Honors programs grew out of serious discontent with the state of American higher education after the Second World War. Competition for student enrollment had sacrificed quality for numbers; many students were ill-prepared and poorly motivated; there was too much stress on social conformity, fun, and sports; rigor in fundamentals had given way to curricular permissiveness and incoherence; there was an erosion of values in the liberal arts and sciences, and a utilitarian vocationalism in the professional schools; wide-spread obeisance to conventional IQ and grade-criteria of competence was ill-placed; there began the recognition of the neglect and waste of the true abilities among the young, and the need to salvage them, discover them early, and to nurture them, so that scientific, social, and humanistic illiteracy could be halted, and that college training produce men and women of dedication and humanity rather than narrow technicians.
All this was seen then, as it is realized now, to be a distortion of our democratic ethos: the equality of opportunity confused with identity of treatment, and a reluctance to differentiate abilities and to take the trouble to study and to supply their various needs. Costly remedial courses were and are given for our least competent students. As in every group — whether it be plumbers, doctors, lawyers, or electricians — undergraduates are divided among the least skillful, the middling, and the very competent.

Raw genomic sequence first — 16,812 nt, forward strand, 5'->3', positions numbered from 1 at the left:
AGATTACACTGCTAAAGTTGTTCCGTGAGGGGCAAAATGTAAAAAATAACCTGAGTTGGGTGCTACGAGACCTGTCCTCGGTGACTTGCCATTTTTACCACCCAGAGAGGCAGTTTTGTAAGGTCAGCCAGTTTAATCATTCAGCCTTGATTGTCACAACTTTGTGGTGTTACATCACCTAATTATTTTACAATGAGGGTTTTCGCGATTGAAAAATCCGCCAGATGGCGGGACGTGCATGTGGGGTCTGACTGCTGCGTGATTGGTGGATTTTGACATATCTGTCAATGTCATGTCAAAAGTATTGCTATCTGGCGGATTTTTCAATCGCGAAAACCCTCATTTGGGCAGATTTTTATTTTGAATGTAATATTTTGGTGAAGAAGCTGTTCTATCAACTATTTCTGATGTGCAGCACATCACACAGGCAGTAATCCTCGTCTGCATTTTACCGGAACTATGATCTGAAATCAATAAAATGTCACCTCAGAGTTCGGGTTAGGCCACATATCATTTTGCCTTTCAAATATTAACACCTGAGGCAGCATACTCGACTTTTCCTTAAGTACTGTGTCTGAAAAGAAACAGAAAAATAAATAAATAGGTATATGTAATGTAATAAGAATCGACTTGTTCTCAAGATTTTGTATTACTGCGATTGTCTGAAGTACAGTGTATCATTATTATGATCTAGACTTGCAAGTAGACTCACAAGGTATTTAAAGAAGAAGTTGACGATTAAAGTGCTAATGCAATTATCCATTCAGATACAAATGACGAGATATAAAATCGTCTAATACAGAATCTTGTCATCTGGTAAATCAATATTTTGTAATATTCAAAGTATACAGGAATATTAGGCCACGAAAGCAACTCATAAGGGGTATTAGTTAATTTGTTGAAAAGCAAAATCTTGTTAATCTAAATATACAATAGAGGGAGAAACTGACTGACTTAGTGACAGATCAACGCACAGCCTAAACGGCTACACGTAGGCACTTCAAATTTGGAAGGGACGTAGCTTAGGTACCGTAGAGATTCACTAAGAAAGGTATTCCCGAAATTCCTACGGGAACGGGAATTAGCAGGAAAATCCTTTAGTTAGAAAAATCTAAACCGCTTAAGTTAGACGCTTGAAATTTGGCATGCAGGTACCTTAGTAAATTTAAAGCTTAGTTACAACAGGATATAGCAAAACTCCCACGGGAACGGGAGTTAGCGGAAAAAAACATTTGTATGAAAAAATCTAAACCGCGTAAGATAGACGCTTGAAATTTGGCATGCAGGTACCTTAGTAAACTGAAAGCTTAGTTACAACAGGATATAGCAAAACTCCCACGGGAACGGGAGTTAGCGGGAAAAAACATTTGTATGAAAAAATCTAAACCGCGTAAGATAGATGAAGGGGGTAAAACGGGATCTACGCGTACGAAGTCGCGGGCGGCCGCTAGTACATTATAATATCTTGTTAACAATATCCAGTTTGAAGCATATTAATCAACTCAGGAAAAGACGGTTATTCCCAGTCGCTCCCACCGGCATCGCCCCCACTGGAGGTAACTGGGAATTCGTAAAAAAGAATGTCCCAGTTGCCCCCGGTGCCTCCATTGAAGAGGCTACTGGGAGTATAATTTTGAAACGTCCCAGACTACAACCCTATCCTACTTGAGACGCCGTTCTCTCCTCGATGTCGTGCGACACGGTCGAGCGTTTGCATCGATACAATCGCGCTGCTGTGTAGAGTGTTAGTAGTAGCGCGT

In 1956 the Inter-University Committee on the Superior Student was established with the University of Colorado at Boulder as its home base, and Professor Joseph W. Cohen of the Department of Philosophy there as its Chairman. With the support initially of a Rockefeller Foundation grant, and later, from the Carnegie Corporation, largely tax supported colleges and universities throughout the country were encouraged to plan academic programs Page 2for the student of superior ability. The College of Literature, Science, and the Arts was a charter member of the ICSS, as it got to be called. Dean Charles E. Odegaard named Professor Otto G. Graf to serve as this College's representative on it. The Dean also appointed a College committee, chaired by Professor E. Lowell Kelly (Psychology) to develop a rationale and plan for implementing a College Honors Program providing continuity throughout the four years of undergraduate experience. The Committee's report distributed to the faculty contained twelve major objectives:
- 1. Identify and select students of higher ability as early as possible.
- 2. Start programs for these students immediately upon admission to the College and admit other students into Honors work whenever they are later identified by their teachers.
- 3. Formulate such programs to embrace the area of specialization as well as all the College work for the degree.